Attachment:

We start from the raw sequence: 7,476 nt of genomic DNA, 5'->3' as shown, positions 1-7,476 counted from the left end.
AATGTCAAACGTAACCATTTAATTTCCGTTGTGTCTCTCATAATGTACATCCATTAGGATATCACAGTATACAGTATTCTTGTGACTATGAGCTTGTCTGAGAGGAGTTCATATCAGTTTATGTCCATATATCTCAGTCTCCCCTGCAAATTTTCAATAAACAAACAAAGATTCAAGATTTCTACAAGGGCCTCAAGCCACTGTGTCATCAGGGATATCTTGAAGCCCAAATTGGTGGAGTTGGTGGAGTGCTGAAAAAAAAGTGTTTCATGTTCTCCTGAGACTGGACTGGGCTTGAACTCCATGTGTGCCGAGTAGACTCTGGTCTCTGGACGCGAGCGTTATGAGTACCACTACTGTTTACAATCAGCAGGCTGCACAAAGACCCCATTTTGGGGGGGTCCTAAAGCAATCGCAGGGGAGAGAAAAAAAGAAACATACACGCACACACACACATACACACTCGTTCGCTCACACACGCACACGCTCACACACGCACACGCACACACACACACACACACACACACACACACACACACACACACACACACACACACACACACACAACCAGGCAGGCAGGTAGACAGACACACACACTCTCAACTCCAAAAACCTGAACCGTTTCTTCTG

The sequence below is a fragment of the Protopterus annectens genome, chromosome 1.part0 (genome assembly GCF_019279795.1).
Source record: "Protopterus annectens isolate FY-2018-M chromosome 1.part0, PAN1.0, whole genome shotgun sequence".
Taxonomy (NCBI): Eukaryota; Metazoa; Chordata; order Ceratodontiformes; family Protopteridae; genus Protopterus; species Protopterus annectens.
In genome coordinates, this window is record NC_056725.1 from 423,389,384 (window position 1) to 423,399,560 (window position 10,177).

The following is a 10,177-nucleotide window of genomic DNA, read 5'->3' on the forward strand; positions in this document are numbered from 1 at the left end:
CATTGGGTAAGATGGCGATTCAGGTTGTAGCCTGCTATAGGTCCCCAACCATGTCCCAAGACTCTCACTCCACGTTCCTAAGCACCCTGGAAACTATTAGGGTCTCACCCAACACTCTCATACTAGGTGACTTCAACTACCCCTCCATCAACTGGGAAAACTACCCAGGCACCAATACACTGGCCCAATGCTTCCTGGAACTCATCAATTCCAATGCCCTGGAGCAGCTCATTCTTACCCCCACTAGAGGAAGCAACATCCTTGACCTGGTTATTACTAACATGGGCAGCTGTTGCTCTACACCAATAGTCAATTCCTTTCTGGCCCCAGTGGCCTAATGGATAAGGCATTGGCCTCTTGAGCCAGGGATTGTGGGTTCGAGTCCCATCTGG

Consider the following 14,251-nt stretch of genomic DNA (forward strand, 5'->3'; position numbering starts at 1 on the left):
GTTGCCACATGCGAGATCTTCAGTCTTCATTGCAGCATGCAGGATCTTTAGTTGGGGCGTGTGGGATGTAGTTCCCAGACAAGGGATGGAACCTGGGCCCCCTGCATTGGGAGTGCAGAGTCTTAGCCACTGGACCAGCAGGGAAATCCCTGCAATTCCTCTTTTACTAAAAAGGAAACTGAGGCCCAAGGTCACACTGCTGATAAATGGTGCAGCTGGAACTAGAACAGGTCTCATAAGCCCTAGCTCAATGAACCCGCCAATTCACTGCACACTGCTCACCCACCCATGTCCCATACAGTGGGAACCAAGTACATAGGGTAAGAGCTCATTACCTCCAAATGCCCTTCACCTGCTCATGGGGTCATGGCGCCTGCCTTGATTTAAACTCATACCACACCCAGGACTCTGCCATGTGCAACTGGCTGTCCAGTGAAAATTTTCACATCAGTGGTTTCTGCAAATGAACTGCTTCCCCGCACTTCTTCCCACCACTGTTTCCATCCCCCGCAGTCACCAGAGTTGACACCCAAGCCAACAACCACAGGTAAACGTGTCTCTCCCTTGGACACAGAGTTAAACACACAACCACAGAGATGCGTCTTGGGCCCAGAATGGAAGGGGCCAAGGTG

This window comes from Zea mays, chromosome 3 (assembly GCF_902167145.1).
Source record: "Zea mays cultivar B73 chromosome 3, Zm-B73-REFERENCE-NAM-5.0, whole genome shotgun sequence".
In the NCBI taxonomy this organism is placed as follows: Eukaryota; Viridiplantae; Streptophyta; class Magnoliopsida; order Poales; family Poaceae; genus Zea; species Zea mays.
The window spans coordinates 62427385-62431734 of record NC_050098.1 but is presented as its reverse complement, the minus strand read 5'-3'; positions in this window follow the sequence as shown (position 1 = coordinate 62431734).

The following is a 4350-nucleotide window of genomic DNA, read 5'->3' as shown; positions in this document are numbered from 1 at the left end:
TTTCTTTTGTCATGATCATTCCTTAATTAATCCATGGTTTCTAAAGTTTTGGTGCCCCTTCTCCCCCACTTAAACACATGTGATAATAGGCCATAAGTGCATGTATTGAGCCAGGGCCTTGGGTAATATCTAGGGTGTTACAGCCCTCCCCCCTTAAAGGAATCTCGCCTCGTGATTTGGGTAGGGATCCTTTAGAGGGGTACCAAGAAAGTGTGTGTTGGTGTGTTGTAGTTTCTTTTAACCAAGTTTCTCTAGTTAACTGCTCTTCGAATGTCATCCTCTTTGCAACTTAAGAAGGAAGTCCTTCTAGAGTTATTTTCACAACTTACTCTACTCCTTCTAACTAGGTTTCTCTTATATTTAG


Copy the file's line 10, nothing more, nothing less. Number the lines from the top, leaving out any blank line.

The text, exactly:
GTTGCCACATGCGAGATCTTCAGTCTTCATTGCAGCATGCAGGATCTTTAGTTGGGGCGTGTGGGATGTAGTTCCCAGACAAGGGATGGAACCTGGGCCCCCTGCATTGGGAGTGCAGAGTCTTAGCCACTGGACCAGCAGGGAAATCCCTGCAATTCCTCTTTTACTAAAAAGGAAACTGAGGCCCAAGGTCACACTGCTGATAAATGGTGCAGCTGGAACTAGAACAGGTCTCATAAGCCCTAGCTCAATGAACCCGCCAATTCACTGCACACTGCTCACCCACCCATGTCCCATACAGTGGGAACCAAGTACATAGGGTAAGAGCTCATTACCTCCAAATGCCCTTCACCTGCTCATGGGGTCATGGCGCCTGCCTTGATTTAAACTCATACCACACCCAGGACTCTGCCATGTGCAACTGGCTGTCCAGTGAAAATTTTCACATCAGTGGTTTCTGCAAATGAACTGCTTCCCCGCACTTCTTCCCACCACTGTTTCCATCCCCCGCAGTCACCAGAGTTGACACCCAAGCCAACAACCACAGGTAAACGTGTCTCTCCCTTGGACACAGAGTTAAACACACAACCACAGAGATGCGTCTTGGGCCCAGAATGGAAGGGGCCAAGGTG